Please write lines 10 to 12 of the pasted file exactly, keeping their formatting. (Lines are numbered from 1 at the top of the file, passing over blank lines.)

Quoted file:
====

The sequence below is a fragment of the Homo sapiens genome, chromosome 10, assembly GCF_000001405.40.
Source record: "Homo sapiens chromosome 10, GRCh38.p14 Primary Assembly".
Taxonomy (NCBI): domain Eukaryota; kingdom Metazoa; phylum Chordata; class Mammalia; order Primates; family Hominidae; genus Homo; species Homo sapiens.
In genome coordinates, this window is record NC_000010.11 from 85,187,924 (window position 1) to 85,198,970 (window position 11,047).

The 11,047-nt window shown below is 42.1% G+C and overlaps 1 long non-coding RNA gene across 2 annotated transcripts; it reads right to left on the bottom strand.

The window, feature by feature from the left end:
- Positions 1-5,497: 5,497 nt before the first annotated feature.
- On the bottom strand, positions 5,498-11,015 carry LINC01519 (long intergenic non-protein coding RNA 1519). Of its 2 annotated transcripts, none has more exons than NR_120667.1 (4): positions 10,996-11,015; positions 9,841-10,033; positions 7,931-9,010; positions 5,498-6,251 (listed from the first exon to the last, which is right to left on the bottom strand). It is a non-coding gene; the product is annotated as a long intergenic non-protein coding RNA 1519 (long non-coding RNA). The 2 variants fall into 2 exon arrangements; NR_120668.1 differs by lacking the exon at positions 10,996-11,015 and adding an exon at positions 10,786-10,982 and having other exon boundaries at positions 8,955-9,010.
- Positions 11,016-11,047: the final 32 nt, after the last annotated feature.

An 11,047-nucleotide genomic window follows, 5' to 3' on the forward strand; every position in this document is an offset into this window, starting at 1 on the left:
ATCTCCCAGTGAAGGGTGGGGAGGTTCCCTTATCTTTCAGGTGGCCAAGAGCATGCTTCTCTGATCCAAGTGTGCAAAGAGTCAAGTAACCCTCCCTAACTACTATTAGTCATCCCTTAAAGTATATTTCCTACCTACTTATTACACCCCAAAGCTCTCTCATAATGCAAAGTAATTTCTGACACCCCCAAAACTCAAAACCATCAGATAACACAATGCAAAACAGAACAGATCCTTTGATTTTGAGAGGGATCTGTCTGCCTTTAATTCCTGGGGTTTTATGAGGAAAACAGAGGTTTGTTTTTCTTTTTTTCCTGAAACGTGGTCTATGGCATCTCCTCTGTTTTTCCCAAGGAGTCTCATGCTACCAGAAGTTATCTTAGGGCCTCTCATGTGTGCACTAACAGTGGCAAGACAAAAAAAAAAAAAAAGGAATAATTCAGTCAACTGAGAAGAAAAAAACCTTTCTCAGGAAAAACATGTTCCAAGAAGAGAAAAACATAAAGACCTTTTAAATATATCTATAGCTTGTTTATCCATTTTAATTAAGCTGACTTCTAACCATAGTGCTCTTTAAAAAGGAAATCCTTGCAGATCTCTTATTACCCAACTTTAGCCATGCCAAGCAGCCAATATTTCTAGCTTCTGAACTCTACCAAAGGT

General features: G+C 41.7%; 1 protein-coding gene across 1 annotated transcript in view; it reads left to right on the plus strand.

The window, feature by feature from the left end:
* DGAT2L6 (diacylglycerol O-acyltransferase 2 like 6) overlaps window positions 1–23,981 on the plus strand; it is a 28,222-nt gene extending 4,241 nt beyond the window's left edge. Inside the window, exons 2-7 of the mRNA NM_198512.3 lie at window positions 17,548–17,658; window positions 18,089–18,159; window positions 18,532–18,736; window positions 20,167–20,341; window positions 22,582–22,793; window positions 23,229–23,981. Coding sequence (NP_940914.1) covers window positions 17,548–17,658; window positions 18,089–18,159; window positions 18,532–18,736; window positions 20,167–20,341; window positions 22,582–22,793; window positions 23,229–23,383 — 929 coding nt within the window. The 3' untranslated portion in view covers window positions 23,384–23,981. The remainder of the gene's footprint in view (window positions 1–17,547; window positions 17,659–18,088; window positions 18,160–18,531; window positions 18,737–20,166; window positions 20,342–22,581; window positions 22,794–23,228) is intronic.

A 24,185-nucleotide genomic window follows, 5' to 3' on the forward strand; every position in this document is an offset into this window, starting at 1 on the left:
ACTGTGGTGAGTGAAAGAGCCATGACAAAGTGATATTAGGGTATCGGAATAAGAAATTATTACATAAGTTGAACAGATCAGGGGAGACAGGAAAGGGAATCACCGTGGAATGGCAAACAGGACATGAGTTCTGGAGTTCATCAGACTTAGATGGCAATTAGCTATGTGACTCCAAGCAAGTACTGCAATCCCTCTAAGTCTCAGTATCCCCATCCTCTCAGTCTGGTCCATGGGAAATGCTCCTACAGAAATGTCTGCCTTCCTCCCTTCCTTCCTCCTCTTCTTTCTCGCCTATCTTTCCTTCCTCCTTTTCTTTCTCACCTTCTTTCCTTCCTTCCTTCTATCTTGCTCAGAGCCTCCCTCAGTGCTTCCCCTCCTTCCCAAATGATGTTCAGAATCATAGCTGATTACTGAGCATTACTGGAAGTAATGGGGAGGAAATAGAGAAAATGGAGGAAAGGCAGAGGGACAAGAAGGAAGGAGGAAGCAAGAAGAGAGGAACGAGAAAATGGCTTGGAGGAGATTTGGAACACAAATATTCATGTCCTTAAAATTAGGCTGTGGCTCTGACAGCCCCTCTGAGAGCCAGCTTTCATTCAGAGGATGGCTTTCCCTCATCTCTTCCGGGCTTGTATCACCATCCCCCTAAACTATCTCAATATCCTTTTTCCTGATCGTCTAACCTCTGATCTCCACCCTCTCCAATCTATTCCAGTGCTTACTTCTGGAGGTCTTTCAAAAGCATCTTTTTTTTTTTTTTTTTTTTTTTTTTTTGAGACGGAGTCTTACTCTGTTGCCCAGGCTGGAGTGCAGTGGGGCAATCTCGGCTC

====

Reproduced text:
An 11,047-nucleotide genomic window follows, 5' to 3' on the forward strand; every position in this document is an offset into this window, starting at 1 on the left:
ATCTCCCAGTGAAGGGTGGGGAGGTTCCCTTATCTTTCAGGTGGCCAAGAGCATGCTTCTCTGATCCAAGTGTGCAAAGAGTCAAGTAACCCTCCCTAACTACTATTAGTCATCCCTTAAAGTATATTTCCTACCTACTTATTACACCCCAAAGCTCTCTCATAATGCAAAGTAATTTCTGACACCCCCAAAACTCAAAACCATCAGATAACACAATGCAAAACAGAACAGATCCTTTGATTTTGAGAGGGATCTGTCTGCCTTTAATTCCTGGGGTTTTATGAGGAAAACAGAGGTTTGTTTTTCTTTTTTTCCTGAAACGTGGTCTATGGCATCTCCTCTGTTTTTCCCAAGGAGTCTCATGCTACCAGAAGTTATCTTAGGGCCTCTCATGTGTGCACTAACAGTGGCAAGACAAAAAAAAAAAAAAAGGAATAATTCAGTCAACTGAGAAGAAAAAAACCTTTCTCAGGAAAAACATGTTCCAAGAAGAGAAAAACATAAAGACCTTTTAAATATATCTATAGCTTGTTTATCCATTTTAATTAAGCTGACTTCTAACCATAGTGCTCTTTAAAAAGGAAATCCTTGCAGATCTCTTATTACCCAACTTTAGCCATGCCAAGCAGCCAATATTTCTAGCTTCTGAACTCTACCAAAGGT

General features: G+C 41.7%; 1 protein-coding gene across 1 annotated transcript in view; it reads left to right on the plus strand.